The Invisible Lives of Delhi’s Home-Based Garment Workers

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We at are publishing a series of articles about the multiplicity of issues, concerns and hopes of women today, March 8, 2021, to mark the International Working Women’s Day. 

As a journalist with, Sumedha Pal has extensively covered people’s movements from the farmers protests to the anti-CAA movement. Pal writes on protests, environmental policy and gender. Some of her exclusive stories have focused on tribal resistances in the remotest parts of the country.

India’s garment industry is among the world’s biggest for manufacturing, employing 12.9 million people in formal factory settings, however millions more are indirectly employed and therefore unaccounted for in informal, home-based settings. In fact, India’s informal workers amount to around 93 per cent of its total workforce. On January 8, 2019 these workers went on a strike to demand an improved wage and social security. Left invisible in the country’s labour narrative, this collective action exposed how many of India’s workers are home-based, and largely women.

The scale of invisible labour

Down a narrow alleyway inside a dimly lit basement of Sonia Vihar, a suburb of India’s capital city, twenty-eight year old Soni works with her children stapling together banners that read Happy Birthday. “I get paid 40 rupees to assemble 100 pieces,” she tells me. “I spend almost all day making them.” Along another lane, forty-year old Neelam is hard at work on eight kilos of plastic flowers – her allotted amount for the day, for which she is paid a meagre three rupees per kilo. “I am the only one who does this in my family,” she says to me. “Alongside this I have to take care of the household as well – whatever money I make from this, I use it for my family and home.”

Soni making “Happy Birthday Banners” Credit: Sumedha Pal

The International Labour Organisation’s definition of home-based workers includes all workers who carry out remunerative work within their homes or in an adjacent location or in any location that is not the workplace of the employer. Home-based workers can be further categorised as (i) self-employed workers (ii) homeworkers and (iii) employees differentiated through type of contract, nature of remuneration. 

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In Delhi, thousands of men and women work for contractors or large international clothing labels from their homes, often assembling small parts in poor working conditions. Despite the work they do, these workers are often rendered invisible in the realm of law and policy.

In a comprehensive attempt at understanding the work of these women, research by the University of California, Berkeley found that women and girls from the most marginalised communities toiled for as little as 15 cents (11p or Rs.10-25) an hour in homes across India.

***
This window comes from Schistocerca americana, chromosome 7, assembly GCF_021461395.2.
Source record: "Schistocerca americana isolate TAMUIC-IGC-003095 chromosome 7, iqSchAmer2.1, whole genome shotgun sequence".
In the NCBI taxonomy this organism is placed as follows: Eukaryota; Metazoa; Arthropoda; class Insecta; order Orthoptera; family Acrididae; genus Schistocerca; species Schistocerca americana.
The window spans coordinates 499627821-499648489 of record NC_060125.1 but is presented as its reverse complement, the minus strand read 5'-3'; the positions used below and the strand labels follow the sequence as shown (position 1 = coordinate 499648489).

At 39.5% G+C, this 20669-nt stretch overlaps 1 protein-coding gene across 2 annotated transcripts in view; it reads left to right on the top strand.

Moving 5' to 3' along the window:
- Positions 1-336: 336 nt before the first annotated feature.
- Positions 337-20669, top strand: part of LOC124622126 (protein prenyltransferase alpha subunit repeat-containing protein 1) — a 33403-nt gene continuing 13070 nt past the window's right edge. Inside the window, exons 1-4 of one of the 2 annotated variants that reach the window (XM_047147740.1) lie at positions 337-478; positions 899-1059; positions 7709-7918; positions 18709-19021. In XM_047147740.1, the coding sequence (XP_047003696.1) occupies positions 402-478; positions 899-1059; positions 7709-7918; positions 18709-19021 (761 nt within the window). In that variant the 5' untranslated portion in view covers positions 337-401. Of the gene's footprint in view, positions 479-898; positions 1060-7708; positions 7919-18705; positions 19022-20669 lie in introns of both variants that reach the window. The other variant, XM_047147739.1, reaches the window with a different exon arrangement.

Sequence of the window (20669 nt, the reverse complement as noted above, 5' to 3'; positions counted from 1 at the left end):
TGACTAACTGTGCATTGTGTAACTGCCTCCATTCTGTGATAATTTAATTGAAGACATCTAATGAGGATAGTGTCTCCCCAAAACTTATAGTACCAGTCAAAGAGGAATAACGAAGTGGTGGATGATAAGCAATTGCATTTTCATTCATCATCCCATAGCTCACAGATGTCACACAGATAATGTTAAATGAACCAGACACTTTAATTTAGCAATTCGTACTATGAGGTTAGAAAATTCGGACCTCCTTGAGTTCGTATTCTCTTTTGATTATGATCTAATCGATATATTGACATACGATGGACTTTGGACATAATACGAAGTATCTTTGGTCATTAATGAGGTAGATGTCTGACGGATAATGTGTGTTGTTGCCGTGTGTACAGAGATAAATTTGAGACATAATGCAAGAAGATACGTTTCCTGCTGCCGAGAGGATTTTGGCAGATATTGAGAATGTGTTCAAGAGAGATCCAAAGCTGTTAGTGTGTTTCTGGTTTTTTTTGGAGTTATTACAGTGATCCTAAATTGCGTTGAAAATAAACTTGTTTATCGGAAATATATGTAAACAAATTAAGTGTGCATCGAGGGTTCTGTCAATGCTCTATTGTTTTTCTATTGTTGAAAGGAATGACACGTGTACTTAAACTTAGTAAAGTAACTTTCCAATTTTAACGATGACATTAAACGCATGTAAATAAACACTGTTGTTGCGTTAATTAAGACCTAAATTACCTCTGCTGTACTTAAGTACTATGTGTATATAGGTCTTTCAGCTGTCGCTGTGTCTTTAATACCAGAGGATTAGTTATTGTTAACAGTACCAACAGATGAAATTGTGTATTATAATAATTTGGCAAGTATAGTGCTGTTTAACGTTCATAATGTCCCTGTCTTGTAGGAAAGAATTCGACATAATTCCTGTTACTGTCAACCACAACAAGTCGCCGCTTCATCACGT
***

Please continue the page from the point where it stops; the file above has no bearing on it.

Indeed, this year’s Indian Exclusion Report highlighted the adverse impacts on the health of the workers – more specifically, garment workers and weavers were more likely to experience abdominal pain and miscarriages due to continuous pedalling. Postures and poor lighting conditions result in eye problems and joint pains among garment workers and pottery workers. Also constant inhaling of agarbatti (incense) fumes causes persistent cough, cold and bronchial problems. Similarly, in the handmade paper sector, workers face immense health risks due to the chemicals they are exposed to during their work.

The gendered nature of invisible work

The nature of work is also intrinsically connected to the patriarchal notion of women needing to be guarded and kept inside homes. Since most female home-based workers earn their living in their home, what work they do, and the effort and the time spent goes unnoticed. A home-based worker in Delhi’s Sonia Vihar, Usha Amma told me, “If we work outside, it is deemed unfavourable for us, this is why we stay at home.”

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The work that these women do in their houses is therefore left invisible in the eyes of the community, but also in the law and policy makers as these women are not even recognised as workers. Additionally home-based workers remain at serious disadvantage even in comparison to most other workers that fall under the category of unorganised sector. As the workers lack the ability to hold any bargaining power with the contractors, they are often isolated within the home, with limited opportunities to interact with other home-based workers.

The draft social security and welfare code

Currently, India is gearing up to bring changes to its social security code. The code is aimed at the universalisation of social security benefits to all workers based on a rights-based approach, including both in the organised and the unorganised sector. This brings us to the ignored informal sector (including home-based workers,) and the Labour Code on Social Security. The Social Security Code will require all workers to be registered by their employers. In the case of home-based workers however it is often difficult to identify the employer, as multiple contractors are usually involved.

By the code putting the onus of registration on the employer, who may not always be willing or interested to do so, the inclusion for these women in the social security benefit system will be left down to the good will contractors. Furthermore, under the current proposals, workers will not be able to confirm that they are working in a form of sub-contracted, self-employment, as a worker will only be able to confirm if they are one of the either. The code therefore misses some crucial nuances catering to home based workers.

First published in LSE blog and republished here with the permission of the author.


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April 2024


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